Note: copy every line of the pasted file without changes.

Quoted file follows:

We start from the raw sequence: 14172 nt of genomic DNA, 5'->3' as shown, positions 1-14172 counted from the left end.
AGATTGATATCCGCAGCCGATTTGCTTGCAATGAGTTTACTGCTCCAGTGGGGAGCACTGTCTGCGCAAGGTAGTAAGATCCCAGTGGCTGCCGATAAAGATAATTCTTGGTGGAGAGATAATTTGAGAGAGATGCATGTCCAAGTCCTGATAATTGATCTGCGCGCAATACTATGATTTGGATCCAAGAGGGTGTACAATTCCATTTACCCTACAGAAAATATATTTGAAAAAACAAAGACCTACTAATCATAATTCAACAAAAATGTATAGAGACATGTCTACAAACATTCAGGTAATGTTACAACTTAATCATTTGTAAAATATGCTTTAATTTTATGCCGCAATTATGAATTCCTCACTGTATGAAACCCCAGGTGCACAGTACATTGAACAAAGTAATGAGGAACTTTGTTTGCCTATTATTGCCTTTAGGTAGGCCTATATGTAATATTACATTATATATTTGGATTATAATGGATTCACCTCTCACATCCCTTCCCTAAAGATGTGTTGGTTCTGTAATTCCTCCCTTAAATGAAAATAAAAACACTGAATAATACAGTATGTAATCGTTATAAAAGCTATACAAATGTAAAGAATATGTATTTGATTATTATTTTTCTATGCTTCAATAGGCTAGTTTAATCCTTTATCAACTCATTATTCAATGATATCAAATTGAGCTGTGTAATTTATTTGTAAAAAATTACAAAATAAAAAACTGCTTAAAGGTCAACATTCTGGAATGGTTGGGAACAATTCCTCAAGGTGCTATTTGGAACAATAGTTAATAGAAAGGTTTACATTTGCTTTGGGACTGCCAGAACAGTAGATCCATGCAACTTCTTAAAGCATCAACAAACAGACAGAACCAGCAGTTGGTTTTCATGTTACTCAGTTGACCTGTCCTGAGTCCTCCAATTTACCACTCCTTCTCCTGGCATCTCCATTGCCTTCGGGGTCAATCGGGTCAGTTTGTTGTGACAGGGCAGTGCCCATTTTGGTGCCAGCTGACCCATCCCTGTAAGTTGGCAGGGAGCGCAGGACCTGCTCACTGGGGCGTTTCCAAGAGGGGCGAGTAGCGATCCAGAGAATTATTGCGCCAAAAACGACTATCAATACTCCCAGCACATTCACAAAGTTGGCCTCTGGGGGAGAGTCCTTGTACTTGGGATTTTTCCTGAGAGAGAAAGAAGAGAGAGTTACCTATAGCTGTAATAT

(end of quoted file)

We start from the raw sequence: 14172 nt of genomic DNA, 5'->3' as shown, positions 1-14172 counted from the left end.
AGATTGATATCCGCAGCCGATTTGCTTGCAATGAGTTTACTGCTCCAGTGGGGAGCACTGTCTGCGCAAGGTAGTAAGATCCCAGTGGCTGCCGATAAAGATAATTCTTGGTGGAGAGATAATTTGAGAGAGATGCATGTCCAAGTCCTGATAATTGATCTGCGCGCAATACTATGATTTGGATCCAAGAGGGTGTACAATTCCATTTACCCTACAGAAAATATATTTGAAAAAACAAAGACCTACTAATCATAATTCAACAAAAATGTATAGAGACATGTCTACAAACATTCAGGTAATGTTACAACTTAATCATTTGTAAAATATGCTTTAATTTTATGCCGCAATTATGAATTCCTCACTGTATGAAACCCCAGGTGCACAGTACATTGAACAAAGTAATGAGGAACTTTGTTTGCCTATTATTGCCTTTAGGTAGGCCTATATGTAATATTACATTATATATTTGGATTATAATGGATTCACCTCTCACATCCCTTCCCTAAAGATGTGTTGGTTCTGTAATTCCTCCCTTAAATGAAAATAAAAACACTGAATAATACAGTATGTAATCGTTATAAAAGCTATACAAATGTAAAGAATATGTATTTGATTATTATTTTTCTATGCTTCAATAGGCTAGTTTAATCCTTTATCAACTCATTATTCAATGATATCAAATTGAGCTGTGTAATTTATTTGTAAAAAATTACAAAATAAAAAACTGCTTAAAGGTCAACATTCTGGAATGGTTGGGAACAATTCCTCAAGGTGCTATTTGGAACAATAGTTAATAGAAAGGTTTACATTTGCTTTGGGACTGCCAGAACAGTAGATCCATGCAACTTCTTAAAGCATCAACAAACAGACAGAACCAGCAGTTGGTTTTCATGTTACTCAGTTGACCTGTCCTGAGTCCTCCAATTTACCACTCCTTCTCCTGGCATCTCCATTGCCTTCGGGGTCAATCGGGTCAGTTTGTTGTGACAGGGCAGTGCCCATTTTGGTGCCAGCTGACCCATCCCTGTAAGTTGGCAGGGAGCGCAGGACCTGCTCACTGGGGCGTTTCCAAGAGGGGCGAGTAGCGATCCAGAGAATTATTGCGCCAAAAACGACTATCAATACTCCCAGCACATTCACAAAGTTGGCCTCTGGGGGAGAGTCCTTGTACTTGGGATTTTTCCTGAGAGAGAAAGAAGAGAGAGTTACCTATAGCTGTAATAT